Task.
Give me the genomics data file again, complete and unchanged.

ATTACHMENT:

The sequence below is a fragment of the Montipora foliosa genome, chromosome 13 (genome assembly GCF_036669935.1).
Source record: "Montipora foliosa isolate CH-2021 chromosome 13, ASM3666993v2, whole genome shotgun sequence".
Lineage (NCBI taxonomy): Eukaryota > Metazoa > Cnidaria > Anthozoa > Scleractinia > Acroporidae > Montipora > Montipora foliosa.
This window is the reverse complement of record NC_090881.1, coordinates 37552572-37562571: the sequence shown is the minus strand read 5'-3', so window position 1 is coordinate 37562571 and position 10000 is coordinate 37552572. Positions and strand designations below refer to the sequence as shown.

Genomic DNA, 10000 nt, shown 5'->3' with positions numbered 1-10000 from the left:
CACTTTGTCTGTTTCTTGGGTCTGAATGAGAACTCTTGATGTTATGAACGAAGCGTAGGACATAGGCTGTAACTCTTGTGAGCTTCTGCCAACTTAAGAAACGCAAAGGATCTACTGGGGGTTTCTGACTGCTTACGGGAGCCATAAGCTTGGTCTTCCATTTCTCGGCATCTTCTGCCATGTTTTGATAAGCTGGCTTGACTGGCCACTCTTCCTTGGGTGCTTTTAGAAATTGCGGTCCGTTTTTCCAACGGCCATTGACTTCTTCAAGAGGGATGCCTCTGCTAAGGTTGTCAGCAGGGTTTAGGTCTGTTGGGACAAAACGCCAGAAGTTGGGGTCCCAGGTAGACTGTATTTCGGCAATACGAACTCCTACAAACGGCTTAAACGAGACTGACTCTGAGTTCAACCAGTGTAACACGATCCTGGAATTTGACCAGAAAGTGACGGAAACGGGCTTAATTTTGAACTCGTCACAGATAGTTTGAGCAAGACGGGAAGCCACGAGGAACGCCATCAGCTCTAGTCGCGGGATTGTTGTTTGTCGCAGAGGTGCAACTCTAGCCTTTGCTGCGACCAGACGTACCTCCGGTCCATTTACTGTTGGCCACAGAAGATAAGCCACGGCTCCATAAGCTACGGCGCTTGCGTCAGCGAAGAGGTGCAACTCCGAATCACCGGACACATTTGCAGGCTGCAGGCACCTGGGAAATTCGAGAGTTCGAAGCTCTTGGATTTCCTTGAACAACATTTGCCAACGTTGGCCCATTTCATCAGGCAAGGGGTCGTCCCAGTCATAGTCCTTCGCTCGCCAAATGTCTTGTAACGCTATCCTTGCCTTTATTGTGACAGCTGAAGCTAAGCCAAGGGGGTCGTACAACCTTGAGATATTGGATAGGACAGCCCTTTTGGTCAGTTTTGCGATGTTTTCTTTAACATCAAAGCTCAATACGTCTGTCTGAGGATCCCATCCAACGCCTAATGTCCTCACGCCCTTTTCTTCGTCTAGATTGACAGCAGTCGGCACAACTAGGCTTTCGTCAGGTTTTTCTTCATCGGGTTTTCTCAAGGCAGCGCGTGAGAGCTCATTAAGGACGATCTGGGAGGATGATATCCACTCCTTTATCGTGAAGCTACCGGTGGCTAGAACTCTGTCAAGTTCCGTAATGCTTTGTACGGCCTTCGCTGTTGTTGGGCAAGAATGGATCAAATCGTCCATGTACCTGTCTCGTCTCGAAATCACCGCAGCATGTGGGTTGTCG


The sequence below is a fragment of the Montipora foliosa genome, chromosome 13 (genome assembly GCF_036669935.1).
Source record: "Montipora foliosa isolate CH-2021 chromosome 13, ASM3666993v2, whole genome shotgun sequence".
Lineage (NCBI taxonomy): Eukaryota > Metazoa > Cnidaria > Anthozoa > Scleractinia > Acroporidae > Montipora > Montipora foliosa.
This window is the reverse complement of record NC_090881.1, coordinates 37552572-37562571: the sequence shown is the minus strand read 5'-3', so window position 1 is coordinate 37562571 and position 10000 is coordinate 37552572. Positions and strand designations below refer to the sequence as shown.

Genomic DNA, 10000 nt, shown 5'->3' with positions numbered 1-10000 from the left:
CACTTTGTCTGTTTCTTGGGTCTGAATGAGAACTCTTGATGTTATGAACGAAGCGTAGGACATAGGCTGTAACTCTTGTGAGCTTCTGCCAACTTAAGAAACGCAAAGGATCTACTGGGGGTTTCTGACTGCTTACGGGAGCCATAAGCTTGGTCTTCCATTTCTCGGCATCTTCTGCCATGTTTTGATAAGCTGGCTTGACTGGCCACTCTTCCTTGGGTGCTTTTAGAAATTGCGGTCCGTTTTTCCAACGGCCATTGACTTCTTCAAGAGGGATGCCTCTGCTAAGGTTGTCAGCAGGGTTTAGGTCTGTTGGGACAAAACGCCAGAAGTTGGGGTCCCAGGTAGACTGTATTTCGGCAATACGAACTCCTACAAACGGCTTAAACGAGACTGACTCTGAGTTCAACCAGTGTAACACGATCCTGGAATTTGACCAGAAAGTGACGGAAACGGGCTTAATTTTGAACTCGTCACAGATAGTTTGAGCAAGACGGGAAGCCACGAGGAACGCCATCAGCTCTAGTCGCGGGATTGTTGTTTGTCGCAGAGGTGCAACTCTAGCCTTTGCTGCGACCAGACGTACCTCCGGTCCATTTACTGTTGGCCACAGAAGATAAGCCACGGCTCCATAAGCTACGGCGCTTGCGTCAGCGAAGAGGTGCAACTCCGAATCACCGGACACATTTGCAGGCTGCAGGCACCTGGGAAATTCGAGAGTTCGAAGCTCTTGGATTTCCTTGAACAACATTTGCCAACGTTGGCCCATTTCATCAGGCAAGGGGTCGTCCCAGTCATAGTCCTTCGCTCGCCAAATGTCTTGTAACGCTATCCTTGCCTTTATTGTGACAGCTGAAGCTAAGCCAAGGGGGTCGTACAACCTTGAGATATTGGATAGGACAGCCCTTTTGGTCAGTTTTGCGATGTTTTCTTTAACATCAAAGCTCAATACGTCTGTCTGAGGATCCCATCCAACGCCTAATGTCCTCACGCCCTTTTCTTCGTCTAGATTGACAGCAGTCGGCACAACTAGGCTTTCGTCAGGTTTTTCTTCATCGGGTTTTCTCAAGGCAGCGCGTGAGAGCTCATTAAGGACGATCTGGGAGGATGATATCCACTCCTTTATCGTGAAGCTACCGGTGGCTAGAACTCTGTCAAGTTCCGTAATGCTTTGTACGGCCTTCGCTGTTGTTGGGCAAGAATGGATCAAATCGTCCATGTACCTGTCTCGTCTCGAAATCACCGCAGCATGTGGGTTGTCG